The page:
I’ve  always thought that maybe it wasn’t the best idea to release new films in January primarily because of the weather. But that wasn’t always the case.

Up until the late 1970s, studios would release major films during January without a  second thought. But with the advent of the blockbuster summer film season starting around the mid to late 70s, January gradually became more of a dumping ground for minor,  throwaway films that studios thought were losers or smaller budgeted films aimed at a particular audience, such as those 90s teen romance films like She’s All That.

That changed a few years ago when studios took a gamble and started to release bigger budgeted films aimed at wider mainstream audiences, such as The Book of Eli, Paul Blart: Mall Cop, Cloverfield, The Devil Inside and Taken, which all opened to huge opening weekend grosses and went on to become big box office hits. Add the lack of competition from other movies  and,  all of the sudden, January looked like a really good month to release films. This month alone Universal has Ride Along and Paramount has Jack Ryan: Shadow Recruit and Labor Day, along with other studios films.

But it’s risky, and it all depends on the weather  One good sized storm can make the difference between a hit and a flop, and this weekend, half the country was slammed with a major record breaking snow storm, which literally affected a third of the population in the U.S., and wait until that “Arctic Vortex” of brutal cold temperatures hits the country as far as the Deep South later tonight. Look for the Sunday through Tuesday box office totals to drop to near zero. Might as well close up the theaters.

With all that, who wants to go out to see a movie? Well evidently some people did, but the weather clearly had an effect. The major new opening, Paramount’s Paranormal Activity; The Marked Ones came in second with $18 million which is much less that last year’s Paranormal Activity 4, which opened with $29 million.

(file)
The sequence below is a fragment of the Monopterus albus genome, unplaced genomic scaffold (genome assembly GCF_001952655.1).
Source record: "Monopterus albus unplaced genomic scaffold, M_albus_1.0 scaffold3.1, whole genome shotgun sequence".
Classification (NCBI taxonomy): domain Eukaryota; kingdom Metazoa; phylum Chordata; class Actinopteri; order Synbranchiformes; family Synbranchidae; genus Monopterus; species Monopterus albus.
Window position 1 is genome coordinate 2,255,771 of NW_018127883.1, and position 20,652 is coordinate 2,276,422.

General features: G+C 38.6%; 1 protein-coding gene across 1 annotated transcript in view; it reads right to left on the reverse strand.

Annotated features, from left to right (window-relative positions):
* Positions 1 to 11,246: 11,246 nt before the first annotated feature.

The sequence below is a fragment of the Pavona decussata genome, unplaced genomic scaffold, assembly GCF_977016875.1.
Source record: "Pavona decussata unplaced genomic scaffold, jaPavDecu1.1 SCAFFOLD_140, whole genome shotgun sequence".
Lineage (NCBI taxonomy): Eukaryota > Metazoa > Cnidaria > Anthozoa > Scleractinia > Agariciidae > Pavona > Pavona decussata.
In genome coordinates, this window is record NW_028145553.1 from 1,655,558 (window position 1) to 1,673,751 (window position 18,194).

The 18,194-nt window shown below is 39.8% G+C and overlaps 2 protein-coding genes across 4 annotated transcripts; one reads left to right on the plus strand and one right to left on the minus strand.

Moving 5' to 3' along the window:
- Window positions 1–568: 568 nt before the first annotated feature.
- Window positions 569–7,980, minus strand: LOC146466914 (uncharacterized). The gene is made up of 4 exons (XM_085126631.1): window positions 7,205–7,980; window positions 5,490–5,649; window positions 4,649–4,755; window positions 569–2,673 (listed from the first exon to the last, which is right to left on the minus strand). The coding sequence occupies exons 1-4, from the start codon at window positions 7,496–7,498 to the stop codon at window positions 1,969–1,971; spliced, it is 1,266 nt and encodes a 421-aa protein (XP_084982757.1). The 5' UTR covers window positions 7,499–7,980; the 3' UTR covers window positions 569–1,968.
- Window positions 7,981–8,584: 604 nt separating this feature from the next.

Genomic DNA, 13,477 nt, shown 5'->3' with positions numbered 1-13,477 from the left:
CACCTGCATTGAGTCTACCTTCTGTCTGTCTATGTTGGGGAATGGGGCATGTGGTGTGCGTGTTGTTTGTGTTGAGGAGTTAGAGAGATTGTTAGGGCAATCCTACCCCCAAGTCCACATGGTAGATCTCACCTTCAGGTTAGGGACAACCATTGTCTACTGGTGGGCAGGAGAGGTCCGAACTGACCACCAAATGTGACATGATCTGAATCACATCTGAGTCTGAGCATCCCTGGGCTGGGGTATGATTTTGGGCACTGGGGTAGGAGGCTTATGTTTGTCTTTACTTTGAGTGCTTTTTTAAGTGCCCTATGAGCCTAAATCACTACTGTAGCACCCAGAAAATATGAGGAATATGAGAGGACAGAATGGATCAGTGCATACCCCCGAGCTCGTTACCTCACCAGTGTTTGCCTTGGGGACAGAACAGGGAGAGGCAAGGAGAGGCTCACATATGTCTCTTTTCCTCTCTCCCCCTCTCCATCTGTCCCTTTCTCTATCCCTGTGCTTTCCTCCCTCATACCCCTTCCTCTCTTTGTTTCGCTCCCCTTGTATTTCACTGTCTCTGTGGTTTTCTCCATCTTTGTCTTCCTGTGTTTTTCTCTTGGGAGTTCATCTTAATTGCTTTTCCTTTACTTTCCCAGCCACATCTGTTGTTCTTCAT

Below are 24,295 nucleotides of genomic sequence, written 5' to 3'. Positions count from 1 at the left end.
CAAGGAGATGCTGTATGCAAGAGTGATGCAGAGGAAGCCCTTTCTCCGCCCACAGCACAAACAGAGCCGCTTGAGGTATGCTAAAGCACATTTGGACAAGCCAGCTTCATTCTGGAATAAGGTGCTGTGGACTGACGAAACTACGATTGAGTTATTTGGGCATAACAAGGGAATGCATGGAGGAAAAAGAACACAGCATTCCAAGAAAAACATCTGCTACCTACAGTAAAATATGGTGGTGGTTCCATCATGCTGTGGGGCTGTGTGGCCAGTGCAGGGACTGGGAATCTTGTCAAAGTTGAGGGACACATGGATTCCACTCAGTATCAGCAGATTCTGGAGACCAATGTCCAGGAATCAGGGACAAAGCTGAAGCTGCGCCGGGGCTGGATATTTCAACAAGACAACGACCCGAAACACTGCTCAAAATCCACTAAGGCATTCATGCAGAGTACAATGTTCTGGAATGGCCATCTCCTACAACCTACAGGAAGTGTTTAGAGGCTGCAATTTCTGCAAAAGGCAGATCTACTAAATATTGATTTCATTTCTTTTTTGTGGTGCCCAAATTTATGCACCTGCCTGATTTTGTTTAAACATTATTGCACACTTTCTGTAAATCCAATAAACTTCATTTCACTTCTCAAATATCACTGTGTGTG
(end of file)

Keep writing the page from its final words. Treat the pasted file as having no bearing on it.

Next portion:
But don't cry for the Marked Ones, which cost a very modest $5 million to produce, which means Paramount will make a hefty profit on the film. Also interesting is that this latest Paranormal Activity has a  mainly Latino cast to cash in on the fact that the series is extremely popular with Latino audiences, which begs the question -  will there ever be an all black cast one? 

Hey someone has to ask these questions.

Meanwhile, appropriately, Disney’s Frozen, which was actually beaten on Friday by The Marked Ones, roared back and was the No.1 film this weekend.

All other films dropped anywhere from 27% to 44%, with the biggest drop being for A Madea Christmas, with a 54% drop, falling out of the top 12 completely. But with a total so far of just over $50.4 million, the film, though it didn’t become the biggest grossing Madea ever, and nowhere near the lowest grossing film Tyler Perry has made, is still falling short of what was originally projected.  

1) Frozen BV $20,722,000 Total: $297,838,000 
2) Paranormal Activity: The Marked Ones Par. $18,200,000 
3) The Hobbit: The Desolation of Smaug WB $16,250,000 Total: $229,634,000 
4) The Wolf of Wall Street Par. $13,400,000 Total: $63,295,000 
5) American Hustle Sony $13,200,000 Total: $88,700,000 
6) Anchorman 2: The Legend Continues Par. $11,100,000 Total: $109,180,000 
7) Saving Mr. Banks BV $9,057,000 Total: $59,320,000 
8) The Secret Life of Walter Mitty Fox $8,200,000 Total: $45,669,000 
9) The Hunger Games: Catching Fire LGF $7,400,000 Total: $407,488,000 
10) Grudge Match WB $5,410,000 Total: $24,920,000 
11) 47 Ronin Uni. $5,003,000 Total: $32,634,000  
12) Walking with Dinosaurs Fox $3,780,000 Total: $31,384,000